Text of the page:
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Yes, it would have an effect, but it would be a needlessly inefficient solution using the wrong tool for the job. If a variable is marked volatile, then all reads/writes on that variable are observable, which means that they have to occur as you specify (they can't be reordered or optimized away). The problem with volatile is that it provides no guarantees about how these accesses might be reordered with respect to other (non-volatile) code, and that volatile applies to all access to the variable ever. Usually, you only want to synchronize some accesses –  jalf Oct 30 '12 at 9:05
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@Jan: No. volatile does not mean the same as in Java. –  R. Martinho Fernandes Oct 30 '12 at 9:06

The problem you might get is that we don't know how long it takes for the reader thread to see the changed value. If they are on different CPUs, with separate caches, there are no guarantees unless you use a memory barrier to synchronize the caches.

On an x86 this is handled automatically by the hardware protocol, but not on some other systems.

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the compiler could still legitimately optimize the writes out entirely, because there's a data race with the only reader of the variable. Although in practice, you're probably safe, at least on x86 as you mention –  jalf Oct 30 '12 at 9:09

Do I need to use some synchronization mechanism(like mutexes) to protect b?

If you don't, you have a data race. Programs with data races have undefined behaviour. The answer to this question is the same as the answer to the question "Do you want your program to have well-defined behaviour?"

What can happen if I don't?

Theoretically, anything can happen. That's what undefined behaviour means. The most likely bad thing that can happen is that the "second thread" may never see a true value.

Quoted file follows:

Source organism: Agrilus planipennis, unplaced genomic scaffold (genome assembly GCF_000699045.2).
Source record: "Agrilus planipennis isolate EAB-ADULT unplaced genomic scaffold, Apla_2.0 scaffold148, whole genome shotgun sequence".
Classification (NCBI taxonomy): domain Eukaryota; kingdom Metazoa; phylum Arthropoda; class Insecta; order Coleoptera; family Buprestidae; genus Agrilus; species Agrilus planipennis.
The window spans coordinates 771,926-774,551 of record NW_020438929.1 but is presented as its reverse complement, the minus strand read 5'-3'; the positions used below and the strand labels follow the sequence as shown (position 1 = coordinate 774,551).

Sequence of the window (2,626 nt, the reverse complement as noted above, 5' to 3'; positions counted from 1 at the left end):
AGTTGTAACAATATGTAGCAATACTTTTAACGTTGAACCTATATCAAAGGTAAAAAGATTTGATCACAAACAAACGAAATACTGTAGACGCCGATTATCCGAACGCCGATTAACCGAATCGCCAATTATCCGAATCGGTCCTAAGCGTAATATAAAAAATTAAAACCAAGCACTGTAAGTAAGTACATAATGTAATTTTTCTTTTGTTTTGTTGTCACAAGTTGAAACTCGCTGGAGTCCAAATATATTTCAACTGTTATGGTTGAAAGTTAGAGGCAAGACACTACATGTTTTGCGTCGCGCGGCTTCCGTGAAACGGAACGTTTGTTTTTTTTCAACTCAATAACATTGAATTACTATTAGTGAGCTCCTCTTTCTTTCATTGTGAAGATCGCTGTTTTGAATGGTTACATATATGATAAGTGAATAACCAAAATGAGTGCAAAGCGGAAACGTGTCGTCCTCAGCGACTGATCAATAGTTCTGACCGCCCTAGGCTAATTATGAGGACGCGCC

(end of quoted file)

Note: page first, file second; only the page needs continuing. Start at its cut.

The compiler can assume that a program has no data races (if it has the behaviour is not defined by the standard, so behaving as if it didn't is fine). Since the second thread only ever reads from a variable that has the value false, and there's no synchronization that affects those reads, the logical conclusion is that the value never changes, and thus the loop is infinite. (and some infinite loops have undefined behaviour in C++11!)

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Here are a few alternative solutions:

  1. Use a Mutex, details have been covered in the other answers above.

  2. Consider using a read/write lock which will manage/protect simultaneous reads and writes. The pthread lib provides an implementation: pthread_rwlock_t

  3. Depending on what your application is doing, consider using a condition variable (pthread lib impl: pthread_cond_t). This is effectively a signal from one thread to another, which could allow you to remove your while loop and bool checking.

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Making the boolean volatile will suffice (on x86 architecture), no mutex needed:

volatile bool b;
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Except when using some particular compilers, volatile does not prevent data races; volatile is not even about synchronization. It merely ties the compiler's optimizing hands behind its back. The result is a program that would run slowly, if only its behaviour was well-defined. –  R. Martinho Fernandes Oct 30 '12 at 9:14
    
@R.MartinhoFernandes: please give an example of an x86 compiler where use of volatile would cause a data race. –  Jonas Byström Oct 30 '12 at 12:38